Let’s start with a little story about iced tea. I drink it unsweetened, which is how I was raised by my northern parents. Growing up, I never realized that there was any other way. Such a naive little Texan I was. Then one day, I was playing at my friend’s house next door and her mom offered me a glass of iced tea. I took a big gulp, assuming it was made like my mom’s, and had to politely swallow it while internally thinking, “What in the world was that?! That’s not iced tea!” My first introduction to sweet tea. No offense to my fellow southerners, but I just can’t do it.
My mom has always kept a big pitcher of iced tea in the fridge and enjoys at least one glass a day. It’s her go-to drink plus a little caffeine fix and always makes me think of her. I love to order iced tea when I go out and usually have a glass when visiting home, but until recently, I never made it myself for whatever reason. But now, as of a few weeks ago, I consistently keep a pitcher in the fridge.
Dear Lord, I’m turning into my mother.
You hear women fret the fact that they start to resemble their mom as they grow older, especially when they get married and have kids. Many ladies view and say it as a negative. For me, it’s mainly been drinking iced tea, catching myself saying things like she does, and mothering like I often remember her doing.
Dear Lord, I’m turning into my mother.
Because turning into my mother means so many wonderful things. Sure, we’ve had our challenges and disagreements over the years like any normal mother and daughter duo. But…
My mom has been a wife for 33 years. She has been an example of fidelity in a culture that calls it quits when relationships aren’t easy or fun. And as a wife of 7 years so far, I’ve quickly learned that marriage isn’t always easy and fun, so I am extremely thankful for a mother who doesn’t give up on her husband or family when the going gets tough.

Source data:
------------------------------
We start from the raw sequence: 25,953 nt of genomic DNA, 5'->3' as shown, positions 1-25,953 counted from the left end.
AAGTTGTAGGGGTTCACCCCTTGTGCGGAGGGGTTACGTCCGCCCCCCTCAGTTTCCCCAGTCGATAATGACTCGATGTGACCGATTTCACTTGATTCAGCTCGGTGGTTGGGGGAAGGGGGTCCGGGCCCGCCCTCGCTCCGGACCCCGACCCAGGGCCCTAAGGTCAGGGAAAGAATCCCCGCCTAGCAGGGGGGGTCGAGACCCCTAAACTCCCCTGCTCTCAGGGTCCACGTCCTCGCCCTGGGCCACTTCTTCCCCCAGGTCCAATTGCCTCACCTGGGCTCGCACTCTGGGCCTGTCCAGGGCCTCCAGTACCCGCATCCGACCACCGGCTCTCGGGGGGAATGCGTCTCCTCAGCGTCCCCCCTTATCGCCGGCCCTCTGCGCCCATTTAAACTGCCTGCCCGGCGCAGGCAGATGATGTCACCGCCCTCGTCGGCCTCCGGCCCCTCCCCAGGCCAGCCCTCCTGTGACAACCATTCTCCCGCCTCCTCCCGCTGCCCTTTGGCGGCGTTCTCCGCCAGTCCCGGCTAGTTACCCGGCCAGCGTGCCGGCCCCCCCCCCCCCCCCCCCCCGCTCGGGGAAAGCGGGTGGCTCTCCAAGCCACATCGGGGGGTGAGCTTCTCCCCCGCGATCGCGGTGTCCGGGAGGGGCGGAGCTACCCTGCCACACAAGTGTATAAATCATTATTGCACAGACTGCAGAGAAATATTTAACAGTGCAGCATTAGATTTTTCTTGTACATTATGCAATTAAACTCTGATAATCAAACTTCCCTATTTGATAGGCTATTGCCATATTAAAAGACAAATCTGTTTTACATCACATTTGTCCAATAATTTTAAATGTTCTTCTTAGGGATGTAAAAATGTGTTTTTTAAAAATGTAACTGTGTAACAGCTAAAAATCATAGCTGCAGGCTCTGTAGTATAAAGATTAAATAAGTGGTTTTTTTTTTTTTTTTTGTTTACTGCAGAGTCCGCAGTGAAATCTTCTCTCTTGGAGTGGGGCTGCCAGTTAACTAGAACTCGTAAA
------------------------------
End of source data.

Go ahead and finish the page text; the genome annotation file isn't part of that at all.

My mom raised three kids. Pretty awesome ones, if I say so myself. She gave all of us so much of her time and attention over the years. Diaper changes, making countless meals, cleaning up after us with no gripes, doing all the day in and day out tasks that motherhood involves and usually with little appreciation. As a mother myself, I get how hard that is now and wish I could come close to saying thank you enough.
My mom is a daughter and sister. She’s always been quick to lend a helping hand to my grandparents over the years. She continues to visit and help take care of so much for my grandmother when I know she’s exhausted after a long day at work. She’s not only a listening ear and a shoulder to cry on, but is also a totally fun person to be around with a great sense of humor and playful personality. She opens up her heart and her home and would give her right arm to those who needed it.
My mom is a breast cancer survivor. A few years ago, she got an unexpected, serious, and rare diagnosis then proceeded to handle it with strength, perseverance, and hope. Sitting with her during a chemo session and visiting her after surgery seemed to be harder on me than her. She has kept her positivity and genuine faith in God’s plan during the whole journey and has since been cancer free and in good health.
On top of all that, my mom has taught me many things over the years. She’s a great baker which I insist is where I get my cookie decorating skills. She instilled the importance of making church a priority in life. She hasn’t lived a showy life and has taught me how to shop a good sale, be frugal, and clip coupons. Because of her, I understand the awesomeness of secondhand stores and learned how to find treasures. She’s shown me how to be grateful for your blessings, be a generous giver, and use your time, talents, and treasures for the good of God and others.
So dear Lord, if I am turning into my mother, I thank you for it. I’ve sure been given a good one.
Happy Mother’s Day mom – I love you and appreciate all that you’ve done and continue to do for me and our whole family.
(Photo from pixabay.com, Wording added by Vita Dulcis)